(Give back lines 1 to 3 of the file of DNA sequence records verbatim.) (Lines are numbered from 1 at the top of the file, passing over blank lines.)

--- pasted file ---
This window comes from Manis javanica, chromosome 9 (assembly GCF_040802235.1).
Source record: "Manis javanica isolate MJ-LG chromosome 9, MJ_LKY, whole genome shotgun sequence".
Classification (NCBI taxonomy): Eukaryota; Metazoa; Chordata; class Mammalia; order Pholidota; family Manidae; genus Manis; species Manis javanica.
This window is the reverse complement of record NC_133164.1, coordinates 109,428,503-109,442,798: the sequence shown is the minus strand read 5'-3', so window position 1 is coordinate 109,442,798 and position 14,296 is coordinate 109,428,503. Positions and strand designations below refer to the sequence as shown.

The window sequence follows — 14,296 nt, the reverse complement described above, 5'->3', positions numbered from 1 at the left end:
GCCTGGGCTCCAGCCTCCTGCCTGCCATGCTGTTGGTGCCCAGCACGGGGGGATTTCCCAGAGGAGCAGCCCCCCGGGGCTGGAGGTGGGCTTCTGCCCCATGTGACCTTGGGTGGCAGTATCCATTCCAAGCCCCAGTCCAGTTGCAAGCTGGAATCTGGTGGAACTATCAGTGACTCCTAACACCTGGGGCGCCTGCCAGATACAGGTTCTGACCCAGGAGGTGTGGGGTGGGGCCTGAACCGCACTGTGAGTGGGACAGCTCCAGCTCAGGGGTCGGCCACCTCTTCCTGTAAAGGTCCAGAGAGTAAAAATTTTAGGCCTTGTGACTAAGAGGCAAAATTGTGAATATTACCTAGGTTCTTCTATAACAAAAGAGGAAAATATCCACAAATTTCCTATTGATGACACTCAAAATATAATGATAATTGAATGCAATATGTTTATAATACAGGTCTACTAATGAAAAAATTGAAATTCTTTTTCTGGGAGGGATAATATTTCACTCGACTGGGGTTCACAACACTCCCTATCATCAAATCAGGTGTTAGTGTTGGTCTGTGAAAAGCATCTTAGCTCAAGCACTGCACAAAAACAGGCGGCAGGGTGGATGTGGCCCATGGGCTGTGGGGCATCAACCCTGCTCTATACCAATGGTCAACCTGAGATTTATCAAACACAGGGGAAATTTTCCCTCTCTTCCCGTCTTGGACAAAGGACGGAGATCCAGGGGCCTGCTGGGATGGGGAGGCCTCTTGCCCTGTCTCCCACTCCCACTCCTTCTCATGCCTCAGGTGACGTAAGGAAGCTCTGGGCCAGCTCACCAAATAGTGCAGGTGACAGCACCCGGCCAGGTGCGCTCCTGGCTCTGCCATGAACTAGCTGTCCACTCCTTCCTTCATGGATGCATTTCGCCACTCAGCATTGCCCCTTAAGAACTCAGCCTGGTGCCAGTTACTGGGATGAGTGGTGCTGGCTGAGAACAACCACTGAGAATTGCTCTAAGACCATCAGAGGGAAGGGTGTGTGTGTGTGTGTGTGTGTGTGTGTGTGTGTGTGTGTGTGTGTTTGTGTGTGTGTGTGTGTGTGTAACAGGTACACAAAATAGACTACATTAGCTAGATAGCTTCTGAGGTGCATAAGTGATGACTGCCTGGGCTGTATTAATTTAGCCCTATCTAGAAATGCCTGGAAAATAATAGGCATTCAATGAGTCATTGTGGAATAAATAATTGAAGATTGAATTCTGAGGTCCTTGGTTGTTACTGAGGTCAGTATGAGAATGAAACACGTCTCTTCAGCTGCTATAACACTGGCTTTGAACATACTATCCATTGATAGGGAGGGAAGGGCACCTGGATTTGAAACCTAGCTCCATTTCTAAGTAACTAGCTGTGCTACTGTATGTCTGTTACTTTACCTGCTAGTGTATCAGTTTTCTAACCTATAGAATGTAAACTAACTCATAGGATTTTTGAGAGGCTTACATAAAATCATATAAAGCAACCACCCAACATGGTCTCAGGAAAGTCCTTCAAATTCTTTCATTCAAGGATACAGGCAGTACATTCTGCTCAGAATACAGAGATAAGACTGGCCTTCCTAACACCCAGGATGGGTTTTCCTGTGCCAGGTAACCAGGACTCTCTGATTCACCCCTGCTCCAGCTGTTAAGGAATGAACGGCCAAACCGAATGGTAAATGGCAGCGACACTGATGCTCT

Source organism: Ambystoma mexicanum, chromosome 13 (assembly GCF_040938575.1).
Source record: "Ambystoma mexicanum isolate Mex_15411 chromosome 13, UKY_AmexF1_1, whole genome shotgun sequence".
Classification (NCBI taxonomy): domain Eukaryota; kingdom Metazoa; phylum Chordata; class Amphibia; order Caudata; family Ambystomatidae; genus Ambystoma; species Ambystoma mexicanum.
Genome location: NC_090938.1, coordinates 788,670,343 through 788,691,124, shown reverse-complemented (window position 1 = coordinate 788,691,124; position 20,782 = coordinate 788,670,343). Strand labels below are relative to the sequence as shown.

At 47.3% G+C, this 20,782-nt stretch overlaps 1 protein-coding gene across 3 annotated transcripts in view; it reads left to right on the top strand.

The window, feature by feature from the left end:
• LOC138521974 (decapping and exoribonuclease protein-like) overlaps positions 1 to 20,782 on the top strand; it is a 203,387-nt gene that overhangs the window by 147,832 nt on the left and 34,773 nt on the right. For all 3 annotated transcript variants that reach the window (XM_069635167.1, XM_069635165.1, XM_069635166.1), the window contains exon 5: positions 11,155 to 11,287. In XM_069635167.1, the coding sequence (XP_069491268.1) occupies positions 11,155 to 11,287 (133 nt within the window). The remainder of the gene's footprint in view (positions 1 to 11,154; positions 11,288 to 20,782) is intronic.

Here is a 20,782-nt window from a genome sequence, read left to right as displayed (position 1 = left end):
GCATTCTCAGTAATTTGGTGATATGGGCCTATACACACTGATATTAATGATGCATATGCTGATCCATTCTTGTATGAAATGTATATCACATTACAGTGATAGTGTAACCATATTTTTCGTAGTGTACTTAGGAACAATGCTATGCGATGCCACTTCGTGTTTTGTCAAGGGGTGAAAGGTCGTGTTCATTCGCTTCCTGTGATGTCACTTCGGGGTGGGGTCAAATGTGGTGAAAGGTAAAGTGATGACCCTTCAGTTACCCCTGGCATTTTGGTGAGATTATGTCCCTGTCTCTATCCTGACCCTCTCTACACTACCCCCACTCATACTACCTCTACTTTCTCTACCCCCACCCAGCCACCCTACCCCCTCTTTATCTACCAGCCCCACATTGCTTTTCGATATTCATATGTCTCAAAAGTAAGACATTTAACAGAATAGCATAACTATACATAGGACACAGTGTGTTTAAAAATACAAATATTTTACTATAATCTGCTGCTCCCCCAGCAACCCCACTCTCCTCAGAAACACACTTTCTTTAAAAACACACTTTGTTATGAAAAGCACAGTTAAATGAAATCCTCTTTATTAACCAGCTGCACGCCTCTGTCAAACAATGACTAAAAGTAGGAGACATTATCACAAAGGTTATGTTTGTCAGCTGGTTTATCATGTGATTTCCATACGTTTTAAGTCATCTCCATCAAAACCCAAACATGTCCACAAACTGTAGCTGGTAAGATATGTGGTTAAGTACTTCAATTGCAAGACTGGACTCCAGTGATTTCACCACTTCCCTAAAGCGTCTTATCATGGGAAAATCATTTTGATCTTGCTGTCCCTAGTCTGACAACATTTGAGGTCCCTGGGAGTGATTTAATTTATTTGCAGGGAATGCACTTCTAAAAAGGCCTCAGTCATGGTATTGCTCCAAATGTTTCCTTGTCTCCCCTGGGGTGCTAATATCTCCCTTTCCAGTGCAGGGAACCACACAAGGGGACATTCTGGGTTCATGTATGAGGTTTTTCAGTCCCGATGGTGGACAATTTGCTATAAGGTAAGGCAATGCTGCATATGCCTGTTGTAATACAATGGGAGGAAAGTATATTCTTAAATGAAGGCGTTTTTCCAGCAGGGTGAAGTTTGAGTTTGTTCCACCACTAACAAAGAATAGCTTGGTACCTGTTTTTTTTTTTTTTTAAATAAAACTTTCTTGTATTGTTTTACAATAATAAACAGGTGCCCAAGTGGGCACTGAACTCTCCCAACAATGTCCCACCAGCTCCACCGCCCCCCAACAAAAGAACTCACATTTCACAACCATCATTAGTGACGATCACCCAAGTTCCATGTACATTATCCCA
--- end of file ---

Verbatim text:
This window comes from Manis javanica, chromosome 9 (assembly GCF_040802235.1).
Source record: "Manis javanica isolate MJ-LG chromosome 9, MJ_LKY, whole genome shotgun sequence".
Classification (NCBI taxonomy): Eukaryota; Metazoa; Chordata; class Mammalia; order Pholidota; family Manidae; genus Manis; species Manis javanica.